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Universal United House of Prayer

  • reviewed by Russ Breimeier Copyright Christianity Today International
  • 2004 1 Sep
Universal United House of Prayer
Sounds like … the alt country and modern Americana of Bob Dylan, Derek Webb, Emmylou Harris, Blind Boys of Alabama, and Lost DogsAt a glance … the musicianship on this alt country effort is very well done as Miller attempts to reconcile wartime fears with his Christian beliefsTrack ListingWorry Too MuchThere's a Higher PowerShelter MeWith God on Our SideWide River to CrossFire and WaterDon't WaitThis Old WorldIs That YouReturningFall on the Rock

Though he's only released a handful of solo albums since 1995, 51-year-old Buddy Miller is something of a legend in underground Christian and alt country circles, playing guitar for many highly regarded artists. That still holds true on Universal United House of Prayer, which features the talents of his wife Julie, Regina and Ann McCrary, Steve Hindalong, Phil Madeira, and even a duet with longtime friend Emmylou Harris on "Wide River to Cross." The music is deeply rooted in Americana—country, blues, folk, and gospel—but given a modern-day sheen.

Highlights include the explosive country rock of "Don't Wait," the bluesy "Fall on the Rock," and a fusion country-gospel cover of the Louvin Brothers' "There's a Higher Power." Most of the album is original, featuring four co-written with Julie. The charming country of "This Old World" reminds us to serve and pray to our Creator, and "Is That You" reverently questions the presence of the Almighty and marvels over his amazing benevolence.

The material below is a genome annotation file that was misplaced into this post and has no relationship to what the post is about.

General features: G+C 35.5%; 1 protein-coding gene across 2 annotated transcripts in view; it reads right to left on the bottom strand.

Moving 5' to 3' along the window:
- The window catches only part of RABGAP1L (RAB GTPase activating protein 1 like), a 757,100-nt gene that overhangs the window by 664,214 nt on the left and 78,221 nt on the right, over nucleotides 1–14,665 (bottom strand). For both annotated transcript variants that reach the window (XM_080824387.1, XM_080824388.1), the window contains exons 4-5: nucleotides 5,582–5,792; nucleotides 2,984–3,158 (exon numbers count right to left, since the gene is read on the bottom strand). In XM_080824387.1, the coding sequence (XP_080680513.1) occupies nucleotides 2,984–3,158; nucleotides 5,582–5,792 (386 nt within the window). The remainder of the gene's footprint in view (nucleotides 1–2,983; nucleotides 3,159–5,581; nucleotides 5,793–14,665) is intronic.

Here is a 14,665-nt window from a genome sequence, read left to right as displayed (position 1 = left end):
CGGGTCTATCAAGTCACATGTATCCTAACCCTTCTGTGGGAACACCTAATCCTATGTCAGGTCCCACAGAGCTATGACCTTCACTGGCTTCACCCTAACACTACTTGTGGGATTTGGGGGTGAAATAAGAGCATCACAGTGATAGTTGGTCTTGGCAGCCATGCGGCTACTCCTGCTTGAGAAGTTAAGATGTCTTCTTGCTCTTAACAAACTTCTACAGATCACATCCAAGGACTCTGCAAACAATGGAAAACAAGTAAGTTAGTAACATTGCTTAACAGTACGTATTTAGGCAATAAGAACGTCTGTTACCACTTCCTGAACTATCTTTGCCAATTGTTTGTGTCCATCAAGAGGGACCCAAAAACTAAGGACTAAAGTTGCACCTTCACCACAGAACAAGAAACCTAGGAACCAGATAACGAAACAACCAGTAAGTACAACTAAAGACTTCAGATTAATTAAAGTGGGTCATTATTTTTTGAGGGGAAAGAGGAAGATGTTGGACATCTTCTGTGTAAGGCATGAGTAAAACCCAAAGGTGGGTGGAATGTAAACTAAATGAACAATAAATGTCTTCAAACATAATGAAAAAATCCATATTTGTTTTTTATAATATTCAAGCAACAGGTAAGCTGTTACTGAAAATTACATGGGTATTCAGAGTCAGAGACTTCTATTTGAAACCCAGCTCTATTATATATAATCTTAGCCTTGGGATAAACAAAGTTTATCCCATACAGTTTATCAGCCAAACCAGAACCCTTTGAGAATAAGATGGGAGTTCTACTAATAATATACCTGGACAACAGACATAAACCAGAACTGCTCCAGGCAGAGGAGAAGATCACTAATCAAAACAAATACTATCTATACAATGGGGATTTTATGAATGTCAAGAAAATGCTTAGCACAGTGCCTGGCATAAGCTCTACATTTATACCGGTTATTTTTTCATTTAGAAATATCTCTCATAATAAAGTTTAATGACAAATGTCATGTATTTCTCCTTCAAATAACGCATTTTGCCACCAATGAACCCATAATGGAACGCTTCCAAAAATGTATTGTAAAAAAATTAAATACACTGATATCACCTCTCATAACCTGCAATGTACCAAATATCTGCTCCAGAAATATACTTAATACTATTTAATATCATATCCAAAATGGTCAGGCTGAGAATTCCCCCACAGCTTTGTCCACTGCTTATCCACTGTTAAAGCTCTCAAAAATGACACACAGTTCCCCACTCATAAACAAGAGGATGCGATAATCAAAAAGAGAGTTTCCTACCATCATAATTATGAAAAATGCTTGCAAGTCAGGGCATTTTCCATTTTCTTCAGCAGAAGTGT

Like Miller's previous albums, this is a socially conscious gospel record, similar to what we've heard from Bob Dylan, Mark Heard, Rich Mullins, and Derek Webb over time. There are in fact covers of Heard's characteristically bold "Worry Too Much" and Dylan's "With God on Our Side," which with nine minutes of stanzas gives plenty to reflect on. But the difference in a modern context is that the songs seem more timely and relevant than ever.

Though this album is seemingly a reaction to America's war on terrorism, it's handled as a thoughtful and meaningful reproach, not the typically angry cheap shot. It also challenges us to focus on faith and prayer, things that run deeper than our patriotism, and that's something that all Christians can agree upon.